We have reached an inflection point where everyone — governments, businesses, civil society — is effectively singing from the same hymn sheet. There are countries I have been to where the business community is pushing faster on net zero than governments are, and by doing so, they’re pulling governments with them. I make a point when I go to different countries to meet with non-state actors, to say to them, “If you are telling your governments that you are willing to embrace net zero and the green agenda, then you are much more likely to see governments move forward and move faster.”
Businesses, in particular, are pushing on this because they’ve worked out, first of all, that it’s the right thing to do. But they have also understood that it is what their clients and customers are increasingly calling for, and that it is good for the bottom line. At COP26, we had the announcement of the Glasgow Financial Alliance for Net Zero [GFANZ], which saw US$ 130 trillion of private sector money committed towards net zero.2 That is absolutely massive — that represents 40% of all financial assets in the world. And I think that figure will grow.
Just like the private sector, many sub-national governments have decided that this is the right direction in which to go. You have seen more than 1,000 cities, and more than 60 regions, sign up for the Race to Zero campaign [a commitment to achieve net zero carbon emissions by 2050 at the latest].3 They are driving this forward too. To give you one example, when I went to Brazil in 2021, they were really at the start of the whole net zero discussion. And when I went back there recently this year, 14 states had signed up to net zero commitments. Those states represent 70% of the Brazilian economy. The pace at which non-state actors are driving progress on this is really encouraging.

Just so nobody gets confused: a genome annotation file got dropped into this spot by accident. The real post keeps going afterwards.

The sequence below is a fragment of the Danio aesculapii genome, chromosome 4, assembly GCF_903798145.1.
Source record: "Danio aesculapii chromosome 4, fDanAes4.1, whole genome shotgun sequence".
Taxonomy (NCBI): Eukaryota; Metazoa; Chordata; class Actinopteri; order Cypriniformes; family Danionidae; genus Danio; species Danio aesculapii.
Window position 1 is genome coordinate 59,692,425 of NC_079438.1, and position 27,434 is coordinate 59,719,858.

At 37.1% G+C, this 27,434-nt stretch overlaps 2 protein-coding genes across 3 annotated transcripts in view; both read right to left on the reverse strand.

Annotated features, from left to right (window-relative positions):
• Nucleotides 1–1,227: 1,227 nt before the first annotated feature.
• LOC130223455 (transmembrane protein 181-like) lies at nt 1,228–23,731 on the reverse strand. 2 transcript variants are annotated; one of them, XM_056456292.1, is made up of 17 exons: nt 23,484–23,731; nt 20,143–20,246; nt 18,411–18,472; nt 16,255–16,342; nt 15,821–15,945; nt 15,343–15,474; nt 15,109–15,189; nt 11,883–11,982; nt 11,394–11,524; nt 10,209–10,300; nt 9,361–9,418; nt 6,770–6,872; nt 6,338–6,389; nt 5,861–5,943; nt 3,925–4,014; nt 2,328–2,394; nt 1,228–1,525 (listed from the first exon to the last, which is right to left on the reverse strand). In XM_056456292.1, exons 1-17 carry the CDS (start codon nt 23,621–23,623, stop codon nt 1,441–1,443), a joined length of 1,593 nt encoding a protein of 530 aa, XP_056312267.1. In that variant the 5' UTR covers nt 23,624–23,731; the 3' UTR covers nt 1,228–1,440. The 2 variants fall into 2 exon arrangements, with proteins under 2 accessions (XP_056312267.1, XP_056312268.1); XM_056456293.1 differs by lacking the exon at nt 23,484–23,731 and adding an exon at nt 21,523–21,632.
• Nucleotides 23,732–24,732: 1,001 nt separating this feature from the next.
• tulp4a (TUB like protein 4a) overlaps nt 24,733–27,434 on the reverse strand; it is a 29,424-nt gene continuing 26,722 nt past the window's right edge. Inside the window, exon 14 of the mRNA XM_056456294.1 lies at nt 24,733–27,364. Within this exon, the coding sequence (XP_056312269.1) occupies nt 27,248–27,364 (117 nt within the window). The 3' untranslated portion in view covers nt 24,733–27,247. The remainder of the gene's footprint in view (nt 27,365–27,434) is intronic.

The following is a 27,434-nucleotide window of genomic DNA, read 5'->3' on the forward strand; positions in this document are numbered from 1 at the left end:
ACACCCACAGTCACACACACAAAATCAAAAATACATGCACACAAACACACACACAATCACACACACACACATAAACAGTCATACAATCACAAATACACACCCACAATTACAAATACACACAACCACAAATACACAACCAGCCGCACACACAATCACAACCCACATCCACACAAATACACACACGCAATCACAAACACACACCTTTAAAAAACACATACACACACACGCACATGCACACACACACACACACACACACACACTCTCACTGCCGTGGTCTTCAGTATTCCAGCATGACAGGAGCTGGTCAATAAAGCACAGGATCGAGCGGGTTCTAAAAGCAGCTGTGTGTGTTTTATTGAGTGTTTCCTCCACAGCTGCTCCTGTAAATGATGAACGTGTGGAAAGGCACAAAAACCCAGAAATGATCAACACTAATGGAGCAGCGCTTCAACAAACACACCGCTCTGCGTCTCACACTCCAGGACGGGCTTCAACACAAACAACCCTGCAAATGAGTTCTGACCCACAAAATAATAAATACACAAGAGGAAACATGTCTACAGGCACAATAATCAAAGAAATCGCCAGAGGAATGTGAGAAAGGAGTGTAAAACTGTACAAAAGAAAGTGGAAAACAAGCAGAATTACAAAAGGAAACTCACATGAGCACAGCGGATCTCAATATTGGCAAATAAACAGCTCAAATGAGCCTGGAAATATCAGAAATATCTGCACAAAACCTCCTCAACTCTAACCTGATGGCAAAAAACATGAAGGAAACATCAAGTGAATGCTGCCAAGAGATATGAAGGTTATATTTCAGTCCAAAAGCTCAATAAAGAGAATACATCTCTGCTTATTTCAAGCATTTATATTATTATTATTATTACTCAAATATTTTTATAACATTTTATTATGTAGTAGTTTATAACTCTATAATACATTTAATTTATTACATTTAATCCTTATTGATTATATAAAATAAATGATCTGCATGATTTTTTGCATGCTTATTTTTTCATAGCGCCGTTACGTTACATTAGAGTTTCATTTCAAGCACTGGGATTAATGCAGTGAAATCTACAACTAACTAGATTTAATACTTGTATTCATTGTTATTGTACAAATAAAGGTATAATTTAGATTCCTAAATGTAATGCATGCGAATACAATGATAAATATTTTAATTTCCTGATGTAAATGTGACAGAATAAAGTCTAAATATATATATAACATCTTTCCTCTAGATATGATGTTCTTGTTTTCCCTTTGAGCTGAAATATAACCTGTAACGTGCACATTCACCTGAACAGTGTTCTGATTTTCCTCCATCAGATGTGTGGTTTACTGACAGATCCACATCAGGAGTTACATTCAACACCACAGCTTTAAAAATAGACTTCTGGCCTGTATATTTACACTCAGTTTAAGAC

We need to provide developing nations with support to help them to make that transition, to help them make that leap to clean technologies. - Rt Hon Alok Sharma MP
And on top of that, you have got civil society asking for change. Youth groups in particular were incredibly influential leading up to COP26. One of the reasons we were able to get some things over the line is because of the pressure those groups, alongside civil society, were applying to governments.
How does that momentum continue to build? Do you envision more cross-sector collaboration, particularly public-private partnerships?
We need all kinds of partnerships: between governments, between businesses, between civil society. Everyone is going to have to play their part in driving forward this transition. I mentioned GFANZ earlier; let me give you another example.
A just transition partnership for South Africa was announced at COP26, providing US$ 8.5 billion to help the country transition from coal to clean energy.4 What we want to see during 2022 are more of those public country platform deals announced. In March, I co-chaired a meeting of G7 ministers together with the German G7 presidency. We brought together these countries, multilateral development banks, and private sector money to discuss the question: “How do we work in partnership to help developing nations do the clean energy transition?”